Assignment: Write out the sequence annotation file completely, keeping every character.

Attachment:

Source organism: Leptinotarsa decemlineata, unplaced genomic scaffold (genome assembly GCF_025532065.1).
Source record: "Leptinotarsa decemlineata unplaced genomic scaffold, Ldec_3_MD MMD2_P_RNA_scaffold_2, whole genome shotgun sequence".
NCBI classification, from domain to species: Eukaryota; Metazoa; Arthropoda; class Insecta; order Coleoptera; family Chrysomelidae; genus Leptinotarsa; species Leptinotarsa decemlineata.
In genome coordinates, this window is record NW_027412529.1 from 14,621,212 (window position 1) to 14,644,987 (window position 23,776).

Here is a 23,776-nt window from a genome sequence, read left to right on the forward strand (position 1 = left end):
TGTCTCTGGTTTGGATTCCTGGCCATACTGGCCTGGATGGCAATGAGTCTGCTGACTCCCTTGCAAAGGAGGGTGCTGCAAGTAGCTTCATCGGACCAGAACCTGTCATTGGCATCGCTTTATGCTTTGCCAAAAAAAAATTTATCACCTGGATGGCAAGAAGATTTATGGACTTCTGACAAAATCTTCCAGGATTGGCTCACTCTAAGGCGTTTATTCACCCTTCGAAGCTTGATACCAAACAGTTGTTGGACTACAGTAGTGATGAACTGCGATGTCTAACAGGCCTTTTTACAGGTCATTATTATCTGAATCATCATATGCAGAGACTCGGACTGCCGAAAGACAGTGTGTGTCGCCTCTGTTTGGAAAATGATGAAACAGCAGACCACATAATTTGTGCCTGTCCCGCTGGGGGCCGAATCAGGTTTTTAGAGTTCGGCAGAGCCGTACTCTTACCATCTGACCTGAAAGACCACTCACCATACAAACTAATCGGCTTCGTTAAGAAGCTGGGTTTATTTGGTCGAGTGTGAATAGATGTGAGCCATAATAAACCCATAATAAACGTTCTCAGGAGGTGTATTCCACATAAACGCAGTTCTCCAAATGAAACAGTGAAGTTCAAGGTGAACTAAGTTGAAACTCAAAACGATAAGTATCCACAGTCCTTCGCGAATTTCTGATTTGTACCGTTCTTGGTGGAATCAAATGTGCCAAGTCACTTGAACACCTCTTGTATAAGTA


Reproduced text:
Source organism: Leptinotarsa decemlineata, unplaced genomic scaffold (genome assembly GCF_025532065.1).
Source record: "Leptinotarsa decemlineata unplaced genomic scaffold, Ldec_3_MD MMD2_P_RNA_scaffold_2, whole genome shotgun sequence".
NCBI classification, from domain to species: Eukaryota; Metazoa; Arthropoda; class Insecta; order Coleoptera; family Chrysomelidae; genus Leptinotarsa; species Leptinotarsa decemlineata.
In genome coordinates, this window is record NW_027412529.1 from 14,621,212 (window position 1) to 14,644,987 (window position 23,776).

Here is a 23,776-nt window from a genome sequence, read left to right on the forward strand (position 1 = left end):
TGTCTCTGGTTTGGATTCCTGGCCATACTGGCCTGGATGGCAATGAGTCTGCTGACTCCCTTGCAAAGGAGGGTGCTGCAAGTAGCTTCATCGGACCAGAACCTGTCATTGGCATCGCTTTATGCTTTGCCAAAAAAAAATTTATCACCTGGATGGCAAGAAGATTTATGGACTTCTGACAAAATCTTCCAGGATTGGCTCACTCTAAGGCGTTTATTCACCCTTCGAAGCTTGATACCAAACAGTTGTTGGACTACAGTAGTGATGAACTGCGATGTCTAACAGGCCTTTTTACAGGTCATTATTATCTGAATCATCATATGCAGAGACTCGGACTGCCGAAAGACAGTGTGTGTCGCCTCTGTTTGGAAAATGATGAAACAGCAGACCACATAATTTGTGCCTGTCCCGCTGGGGGCCGAATCAGGTTTTTAGAGTTCGGCAGAGCCGTACTCTTACCATCTGACCTGAAAGACCACTCACCATACAAACTAATCGGCTTCGTTAAGAAGCTGGGTTTATTTGGTCGAGTGTGAATAGATGTGAGCCATAATAAACCCATAATAAACGTTCTCAGGAGGTGTATTCCACATAAACGCAGTTCTCCAAATGAAACAGTGAAGTTCAAGGTGAACTAAGTTGAAACTCAAAACGATAAGTATCCACAGTCCTTCGCGAATTTCTGATTTGTACCGTTCTTGGTGGAATCAAATGTGCCAAGTCACTTGAACACCTCTTGTATAAGTA